Referral for Lung Transplant Assessment
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Lung Transplant Assessment for a child with Cystic Fibrosis
Lung transplantation should be considered when there is a high risk of death from lung disease within 2 years if lung transplantation is not performed. To be suitable for transplant, candidates need to have a high likelihood (>80%) of surviving at least 90 days after lung transplantation and a high likelihood (>80%) of 5- year survival post-transplant. Transplant should be viewed as an option of last resort when there is progressive disease despite maximal medical therapy.
Lung transplant has been performed in New Zealand since 1993, with over 230 transplants carried out to date (see http://www.donor.co.nz/facts-and-myths/statistics/ for current information on transplant numbers and survival rates). Lung transplant is only done in NZ for teenagers (age >15 yrs) who are at least small adult size. For younger/smaller children, current best practise throughout Australasia is to be referred to The Alfred Hospital, Melbourne. This centre has a lower age limit of 5 years.
Referral for transplant and placement on the waiting list are 2 distinct processes. There is general agreement that referral to a lung transplant programme should occur early in patients who have a lung disease that is amenable to transplantation.
Note: Referral for lung transplant assessment will inevitably mean frank discussions with the patient and family/whanau about the risk of death from cystic fibrosis and from transplant.
Paediatric referral process
Referral criteria for lung transplant assessment in cystic fibrosis include:
- FEV1 <30% predicted or rapid decline in FEV1 despite optimal treatment (particularly in female patients)
- frequent exacerbations and/or frequent need for intravenous antibiotic therapy
- daytime supplemental oxygen requirement
- massive or recurrent significant haemoptysis
- refractory or recurrent pneumothorax
- poor quality of life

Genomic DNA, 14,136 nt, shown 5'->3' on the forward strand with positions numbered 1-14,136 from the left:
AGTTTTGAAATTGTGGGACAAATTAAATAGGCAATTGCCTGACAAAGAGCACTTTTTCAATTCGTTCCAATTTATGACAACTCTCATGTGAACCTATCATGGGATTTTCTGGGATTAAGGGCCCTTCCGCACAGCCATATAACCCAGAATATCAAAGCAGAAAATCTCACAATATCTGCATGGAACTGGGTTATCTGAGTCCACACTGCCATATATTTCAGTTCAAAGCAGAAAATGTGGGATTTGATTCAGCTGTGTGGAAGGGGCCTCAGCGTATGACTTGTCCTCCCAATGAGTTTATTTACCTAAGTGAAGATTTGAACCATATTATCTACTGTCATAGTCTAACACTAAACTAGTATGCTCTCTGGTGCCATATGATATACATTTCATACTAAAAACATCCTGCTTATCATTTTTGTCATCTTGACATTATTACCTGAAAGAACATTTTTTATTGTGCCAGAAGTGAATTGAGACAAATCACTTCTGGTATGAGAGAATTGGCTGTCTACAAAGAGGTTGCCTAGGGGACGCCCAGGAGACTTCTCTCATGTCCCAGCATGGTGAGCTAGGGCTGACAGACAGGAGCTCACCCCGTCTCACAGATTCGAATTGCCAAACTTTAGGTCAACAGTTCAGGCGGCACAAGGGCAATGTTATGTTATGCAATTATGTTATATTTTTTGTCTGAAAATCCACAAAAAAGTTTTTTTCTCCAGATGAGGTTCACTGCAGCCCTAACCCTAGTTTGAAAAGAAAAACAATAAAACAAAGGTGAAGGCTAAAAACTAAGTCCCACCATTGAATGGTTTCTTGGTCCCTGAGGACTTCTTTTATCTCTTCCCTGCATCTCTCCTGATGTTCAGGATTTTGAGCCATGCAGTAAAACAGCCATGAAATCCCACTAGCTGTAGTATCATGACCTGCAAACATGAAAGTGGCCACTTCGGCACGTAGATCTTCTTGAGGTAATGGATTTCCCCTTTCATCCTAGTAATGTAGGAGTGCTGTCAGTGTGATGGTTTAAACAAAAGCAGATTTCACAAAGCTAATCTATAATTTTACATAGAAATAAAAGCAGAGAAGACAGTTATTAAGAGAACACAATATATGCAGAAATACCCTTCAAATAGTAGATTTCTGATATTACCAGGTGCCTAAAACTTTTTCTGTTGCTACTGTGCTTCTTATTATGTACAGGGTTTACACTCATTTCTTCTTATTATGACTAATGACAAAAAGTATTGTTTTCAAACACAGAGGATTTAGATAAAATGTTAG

- pulmonary hypertension (systolic PAP of >35mmHg on echo)
- an episode of acute respiratory failure requiring non-invasive ventilation (NIV)
- life threatening haemoptysis despite embolisation
If a child with cystic fibrosis is thought to be approaching these clinical parameters, we recommend there be a preliminary discussion between the child's primary paediatrician and the Starship Cystic Fibrosis team.
It can be difficult to predict the pace at which a child will reach the above threshold for assessment, but health professionals should try to have these initial conversations one to two years before a transplant referral is considered. A discussion might be indicated when the child has a maximum FEV1 of <60%, or after they have had a significant pneumothorax of haemoptysis.
The Starship Cystic Fibrosis team recommend that a child for whom lung transplant has been considered should be referred for multidisciplinary inpatient assessment at Starship Hospital. The purpose of this is to determine if any aspects of routine cystic fibrosis care can be optimised to improve the current clinical status. During this assessment, intensification of routine therapy may be suggested eg commencing non-invasive ventilation, having overnight feeds. Optimising nutrition prior to lung transplantation can help to improve perioperative and post-lung transplant clinical outcomes1. The team will also liaise with the Adult lung transplant team and (if appropriate) arrange for a clinic review by a member of the lung transplant team
At this admission, information will be shared about the reason for consideration of lung transplant and the risks of dying before receiving donor organs, and of death post-transplant. The family also need to be made aware that:
- any decision to proceed or not ultimately rests with the patient, and not the family/whanau. However to be a transplant candidate the patient must have a reliable social support network.
- acceptable choices are to proceed, not to proceed, or to seek further information before deciding
- the lead time for paediatric transplant is typically longer than for adults (because the smaller size means that donor organs often take longer to become available).
- if a patient decides to proceed, this means they will go forward to formal lung transplant assessment
- depending on the outcome of this formal assessment, it is at this stage that they will either be accepted onto the programme or declined.
Information last reviewed: April 2017
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Information about the Paediatric Society of New Zealand